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Fukushima Nuclear Core Melts Through Containment Vessel, Radiation Levels Skyrocket
In a futile attempt to save Japan’s Fukushima Nuclear Power Plant from meltdown, workers have been feverishly pumping water into the reactors, but one radioactive core has overheated and melted. The reactor may not be saved, but US radiation expert Richard Lahey assures there is no immediate large-scale meltdown danger. Still, the radiation level in a pool of water in one room of reactor two was recently gauged at 1,000 millisieverts per hour, a level so high that under current exposure guideline, workers could only remain in the area for 15 minutes.
High radiation levels for the water outside of the reactor area and in its drywell were a sign that the radiation was no longer contained. It seems the radioactive core – which contains fuel rods and zirconium alloy cladding – of reactor two has melted through its surrounding pressure vessel. If and when the molten core reaches the concrete floor, it can cause a reaction that will emit radioactive gas to the surrounding area.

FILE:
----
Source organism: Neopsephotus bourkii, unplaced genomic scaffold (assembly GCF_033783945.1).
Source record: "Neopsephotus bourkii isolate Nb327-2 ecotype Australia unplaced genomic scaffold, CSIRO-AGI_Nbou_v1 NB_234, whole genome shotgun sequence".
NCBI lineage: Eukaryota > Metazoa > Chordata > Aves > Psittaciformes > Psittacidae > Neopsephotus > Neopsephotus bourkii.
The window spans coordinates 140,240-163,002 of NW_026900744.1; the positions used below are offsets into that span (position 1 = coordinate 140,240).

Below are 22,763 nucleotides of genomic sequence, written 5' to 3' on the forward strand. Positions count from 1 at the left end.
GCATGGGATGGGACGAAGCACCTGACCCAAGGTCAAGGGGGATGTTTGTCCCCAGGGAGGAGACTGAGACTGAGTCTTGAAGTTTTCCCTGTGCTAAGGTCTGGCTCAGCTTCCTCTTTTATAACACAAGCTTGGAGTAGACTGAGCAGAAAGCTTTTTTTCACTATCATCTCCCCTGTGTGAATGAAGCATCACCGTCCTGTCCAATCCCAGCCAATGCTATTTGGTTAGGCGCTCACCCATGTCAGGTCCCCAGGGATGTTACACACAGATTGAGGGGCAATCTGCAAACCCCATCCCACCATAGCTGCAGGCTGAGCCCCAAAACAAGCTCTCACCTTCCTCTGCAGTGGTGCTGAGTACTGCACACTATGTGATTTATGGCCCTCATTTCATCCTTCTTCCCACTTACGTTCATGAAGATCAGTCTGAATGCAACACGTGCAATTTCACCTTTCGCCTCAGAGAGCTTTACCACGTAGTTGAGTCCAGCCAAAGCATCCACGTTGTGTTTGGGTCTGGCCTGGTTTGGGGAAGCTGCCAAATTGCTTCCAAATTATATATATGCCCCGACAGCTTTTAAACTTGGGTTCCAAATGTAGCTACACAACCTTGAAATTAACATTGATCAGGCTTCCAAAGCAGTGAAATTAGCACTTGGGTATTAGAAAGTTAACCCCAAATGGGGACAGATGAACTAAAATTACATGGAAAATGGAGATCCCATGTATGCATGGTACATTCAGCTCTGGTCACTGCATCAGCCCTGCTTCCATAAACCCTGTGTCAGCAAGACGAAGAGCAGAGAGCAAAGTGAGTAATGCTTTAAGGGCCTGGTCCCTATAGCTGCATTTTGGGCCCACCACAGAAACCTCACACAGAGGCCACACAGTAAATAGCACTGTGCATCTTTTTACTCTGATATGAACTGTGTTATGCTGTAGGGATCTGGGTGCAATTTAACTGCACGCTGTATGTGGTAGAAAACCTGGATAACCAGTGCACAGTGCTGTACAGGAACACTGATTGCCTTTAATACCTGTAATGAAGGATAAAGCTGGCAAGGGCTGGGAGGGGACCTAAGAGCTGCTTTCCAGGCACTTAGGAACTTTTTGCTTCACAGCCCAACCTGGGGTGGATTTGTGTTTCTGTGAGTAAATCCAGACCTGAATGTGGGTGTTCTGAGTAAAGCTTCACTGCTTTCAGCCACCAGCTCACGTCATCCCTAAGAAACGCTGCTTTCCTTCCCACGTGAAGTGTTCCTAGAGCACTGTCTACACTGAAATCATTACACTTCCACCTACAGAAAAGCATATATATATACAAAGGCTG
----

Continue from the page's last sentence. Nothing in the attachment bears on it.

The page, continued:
Workers have flooded the drywell, an underground structure that disposes of unwanted water, with seawater in order to help cool the molten core and reduce the release of radioactive gas. The drywell is usually protected by an additional structure made of steel and concrete, but a previous explosion may have cracked the structure, allowing for leakage into the groundwater. Lahey warns that the incident will not be good for the environment, but will not cause a “Chernobyl-style catastrophe.”
One major concern of the reactor meltdown and leakage is its effects on the drinking water of the area. At present, the radiation in the area of the plant is so high that workers may only be exposed for 15 minutes at a time. The current public reports on the safety of the surrounding drinking water fluctuate daily, making some nervous about whether or not to drink it. US medical researcher Robert Peter Gale suggests that an additional commission of researchers be deployed to convert the drinking water data to something the public can more easily understand, so that they can make informed decisions on the safety of the public drinking water and avoid further confusion or panic.
Via The Guardian
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